Monday, August 15, 2011

Writing News from the Wrong End of the Rainbow

I got an email last night, one I'd been wouldn't arrive--though I'd suspected it would, eventually. The one short story I've had accepted for publication, "Gaydar," has been released back to me, and once again I get to go back to being straight-up unpublished.

That sounds worse than it is. First, a bit of staging: in late 2006, a call for short stories was put out for a queer superhero anthology entitled Superqueeroes. Lyda mentioned the call for subs to me, and it sounded like a good writing challenge, so I wrote "Gaydar" for the project. I passed it through Wyrdsmiths for critique, revised it, and submitted it at the end of January 2007. The editor accepted it a few months later. I was thrilled--my first print publication! Not much money, but I wasn't worried about that; I was published. I signed the contract and sent it back in. I even bought coffee at our next Wyrdsmiths meeting. I remember it cost more than I was getting from the sale.

Then the complications started. In September 2007, the publisher who had signed the project was sold, and the new house dissolved the line that had accepted the anthology project, leaving the editor with an orphaned project. I went back to being an unpublished author.

The editor went to work shopping the project to other publishing houses, but there weren't a lot of takers--some houses were interested, but their print schedules for the next year or two were already full. A few of the stories got pulled by their respective authors, and the editor reworked the manuscript a couple times and resubmitted it again. Eventually, in October of 2009, a new house expressed interest in accepting the project. In October 2010, new contracts were written up and sent out, and I signed and returned mine. Published again.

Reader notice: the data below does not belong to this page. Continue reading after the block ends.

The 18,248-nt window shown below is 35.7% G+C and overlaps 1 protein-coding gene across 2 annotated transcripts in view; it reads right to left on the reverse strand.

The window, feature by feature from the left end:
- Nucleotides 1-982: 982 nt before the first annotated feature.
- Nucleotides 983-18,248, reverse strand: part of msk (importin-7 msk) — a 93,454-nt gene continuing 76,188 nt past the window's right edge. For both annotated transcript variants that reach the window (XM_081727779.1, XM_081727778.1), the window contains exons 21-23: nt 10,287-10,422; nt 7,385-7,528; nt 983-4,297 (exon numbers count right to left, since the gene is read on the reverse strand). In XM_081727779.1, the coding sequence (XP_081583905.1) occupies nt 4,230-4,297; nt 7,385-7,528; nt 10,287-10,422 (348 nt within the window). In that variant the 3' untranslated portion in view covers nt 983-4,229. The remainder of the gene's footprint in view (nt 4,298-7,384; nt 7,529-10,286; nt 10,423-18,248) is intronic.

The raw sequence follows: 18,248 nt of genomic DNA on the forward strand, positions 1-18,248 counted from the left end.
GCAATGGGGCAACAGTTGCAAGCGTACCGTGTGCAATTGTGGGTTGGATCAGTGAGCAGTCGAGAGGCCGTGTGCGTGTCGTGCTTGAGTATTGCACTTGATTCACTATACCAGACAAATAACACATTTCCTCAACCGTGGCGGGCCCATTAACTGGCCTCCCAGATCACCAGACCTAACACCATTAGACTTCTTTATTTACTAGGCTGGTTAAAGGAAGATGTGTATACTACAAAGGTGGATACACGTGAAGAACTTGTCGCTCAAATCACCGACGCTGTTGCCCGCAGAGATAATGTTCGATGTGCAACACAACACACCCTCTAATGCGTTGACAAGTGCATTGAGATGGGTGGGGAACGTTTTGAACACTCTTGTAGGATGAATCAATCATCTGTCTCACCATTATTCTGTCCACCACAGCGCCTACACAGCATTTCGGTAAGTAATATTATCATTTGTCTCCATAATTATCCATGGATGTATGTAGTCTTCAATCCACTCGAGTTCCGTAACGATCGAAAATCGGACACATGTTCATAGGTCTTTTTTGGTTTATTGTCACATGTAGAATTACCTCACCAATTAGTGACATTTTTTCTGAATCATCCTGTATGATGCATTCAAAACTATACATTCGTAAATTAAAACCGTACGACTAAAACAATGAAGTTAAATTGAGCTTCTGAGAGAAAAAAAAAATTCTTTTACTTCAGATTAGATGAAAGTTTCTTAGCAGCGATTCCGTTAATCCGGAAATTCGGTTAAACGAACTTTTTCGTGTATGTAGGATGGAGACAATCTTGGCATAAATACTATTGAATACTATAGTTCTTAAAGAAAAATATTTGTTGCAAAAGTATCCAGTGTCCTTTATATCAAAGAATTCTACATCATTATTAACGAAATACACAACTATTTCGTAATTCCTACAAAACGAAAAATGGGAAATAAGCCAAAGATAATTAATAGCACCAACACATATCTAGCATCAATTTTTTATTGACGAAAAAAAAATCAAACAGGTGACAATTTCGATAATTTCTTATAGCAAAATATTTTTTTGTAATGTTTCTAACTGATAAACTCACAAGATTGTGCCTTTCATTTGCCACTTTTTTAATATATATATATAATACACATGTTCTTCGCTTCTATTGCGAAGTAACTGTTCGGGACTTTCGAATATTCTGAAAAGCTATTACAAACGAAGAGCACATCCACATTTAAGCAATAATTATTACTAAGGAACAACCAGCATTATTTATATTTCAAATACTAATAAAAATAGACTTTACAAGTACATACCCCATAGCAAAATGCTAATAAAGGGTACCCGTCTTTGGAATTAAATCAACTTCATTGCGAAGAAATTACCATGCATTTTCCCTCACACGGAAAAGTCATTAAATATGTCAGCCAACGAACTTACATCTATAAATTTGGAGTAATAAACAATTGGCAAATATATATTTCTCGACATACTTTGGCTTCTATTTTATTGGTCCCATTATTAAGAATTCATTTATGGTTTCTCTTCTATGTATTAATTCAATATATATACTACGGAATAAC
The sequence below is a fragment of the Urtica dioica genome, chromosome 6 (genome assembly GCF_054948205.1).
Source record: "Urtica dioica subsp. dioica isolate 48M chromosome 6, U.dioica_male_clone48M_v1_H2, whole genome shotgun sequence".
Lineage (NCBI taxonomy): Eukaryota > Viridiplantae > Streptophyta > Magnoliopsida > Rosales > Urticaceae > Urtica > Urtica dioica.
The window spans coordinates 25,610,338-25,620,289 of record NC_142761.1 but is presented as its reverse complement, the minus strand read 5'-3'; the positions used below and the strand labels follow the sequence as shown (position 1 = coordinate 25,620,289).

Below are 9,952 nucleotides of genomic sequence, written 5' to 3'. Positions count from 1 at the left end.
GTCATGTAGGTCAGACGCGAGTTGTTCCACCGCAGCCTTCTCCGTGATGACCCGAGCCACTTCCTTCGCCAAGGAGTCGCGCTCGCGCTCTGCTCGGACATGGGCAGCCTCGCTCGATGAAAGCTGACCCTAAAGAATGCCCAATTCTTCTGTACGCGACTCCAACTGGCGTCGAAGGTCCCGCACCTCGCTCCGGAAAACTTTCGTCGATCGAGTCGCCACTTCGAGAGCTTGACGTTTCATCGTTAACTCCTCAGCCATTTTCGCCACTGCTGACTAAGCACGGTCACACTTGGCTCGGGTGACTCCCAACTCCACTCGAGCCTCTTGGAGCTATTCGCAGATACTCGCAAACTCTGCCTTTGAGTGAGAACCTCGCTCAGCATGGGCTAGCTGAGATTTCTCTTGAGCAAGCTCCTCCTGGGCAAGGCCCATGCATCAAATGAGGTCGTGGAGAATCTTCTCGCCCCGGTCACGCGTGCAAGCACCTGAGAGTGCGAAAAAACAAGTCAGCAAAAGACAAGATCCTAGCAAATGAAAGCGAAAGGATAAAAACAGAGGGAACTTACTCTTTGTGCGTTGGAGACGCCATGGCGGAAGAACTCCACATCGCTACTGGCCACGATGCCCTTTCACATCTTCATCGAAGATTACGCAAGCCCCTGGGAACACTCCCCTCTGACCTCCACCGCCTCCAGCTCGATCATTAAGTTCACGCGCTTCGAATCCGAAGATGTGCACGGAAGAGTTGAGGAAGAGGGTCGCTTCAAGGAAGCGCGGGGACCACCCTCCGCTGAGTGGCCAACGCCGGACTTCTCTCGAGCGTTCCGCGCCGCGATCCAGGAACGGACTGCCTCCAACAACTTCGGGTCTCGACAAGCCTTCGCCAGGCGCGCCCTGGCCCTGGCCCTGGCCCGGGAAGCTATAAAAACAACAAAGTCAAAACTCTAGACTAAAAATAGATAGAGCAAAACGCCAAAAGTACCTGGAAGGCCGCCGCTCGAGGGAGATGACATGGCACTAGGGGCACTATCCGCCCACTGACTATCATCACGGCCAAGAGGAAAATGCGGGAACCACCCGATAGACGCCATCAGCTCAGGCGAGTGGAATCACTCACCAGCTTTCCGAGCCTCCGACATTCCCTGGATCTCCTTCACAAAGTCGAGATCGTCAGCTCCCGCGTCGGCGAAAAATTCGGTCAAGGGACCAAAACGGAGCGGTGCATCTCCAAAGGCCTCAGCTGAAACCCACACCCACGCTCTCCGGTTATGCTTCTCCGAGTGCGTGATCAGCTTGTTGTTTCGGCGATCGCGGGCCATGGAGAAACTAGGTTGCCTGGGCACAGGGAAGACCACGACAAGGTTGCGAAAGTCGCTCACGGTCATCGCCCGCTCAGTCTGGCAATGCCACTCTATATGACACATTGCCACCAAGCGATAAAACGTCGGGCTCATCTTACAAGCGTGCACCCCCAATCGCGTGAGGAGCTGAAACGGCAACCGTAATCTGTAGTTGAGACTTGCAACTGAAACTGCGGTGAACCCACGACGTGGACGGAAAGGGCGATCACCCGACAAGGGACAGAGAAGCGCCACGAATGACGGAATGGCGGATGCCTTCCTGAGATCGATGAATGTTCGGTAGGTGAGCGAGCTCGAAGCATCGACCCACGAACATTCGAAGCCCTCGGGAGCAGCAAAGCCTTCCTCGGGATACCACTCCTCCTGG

I emailed the editor in March 2011 to find out about the status of the project, which was originally set to come out this year, and she said she was waiting for the last two contracts to be returned. Last night's email was the next communication about the anthology, letting us know that the project has been cancelled. Unpublished.

Considering how long it has taken to push this project forward, I'm not at all surprised, though I'd be lying if I said I wasn't disappointed. Considering the rocky path the anthology went though, not to mention the complications the editor has experienced and continues to face in her personal life, I'm not at all surprised that the project has been dropped. It's been a hard four years for her, and I wish her and her family well.

I'm not sure there's a lesson in this, except for one that I already knew: there's no way I should still be going back to "unpublished" four and a half years after my first short story was accepted. There has been plenty of time to find other projects, to write more stories and send them in to the wonderful magazines and anthologies that are currently active. That failure is on me.

Time to fix that.

4 comments:

Eleanor said...

Ishy news. And a good post.

Eleanor said...

There's been a nice little discussion going on the Book View Cafe blog on why do you write? What would you write if you didn't have to worry about money or time? The following was quoted in the discussion:

At that point Writer 4, who had been published in small press early, and not for a long time since, said, “I haven’t finished anything for years. If I meet an editor at a party who offers me real money and the top slot for the book, I’ll finish it. I believe if you really write well, they come to you. It’s only the second-rate who have to ambulance-chase after agents and editors, who talk endlessly about rejectomancy, who write cookie-cutter crap in hopes of hooking onto the latest trend. Unless I see a serious commitment first, it’s a waste of my time.”

Eleanor said...

I put this here, because it's a perfect example of its type; and to remind all of us that we must write and send out and hunt for agents and whine about rejections and learn everythng we can about the business of writing.

Sean M. Murphy said...

Wow. I can't imagine that author ever getting published again. Thanks, Eleanor!

(P.S. I'm just finishing revisions on another short story right now!)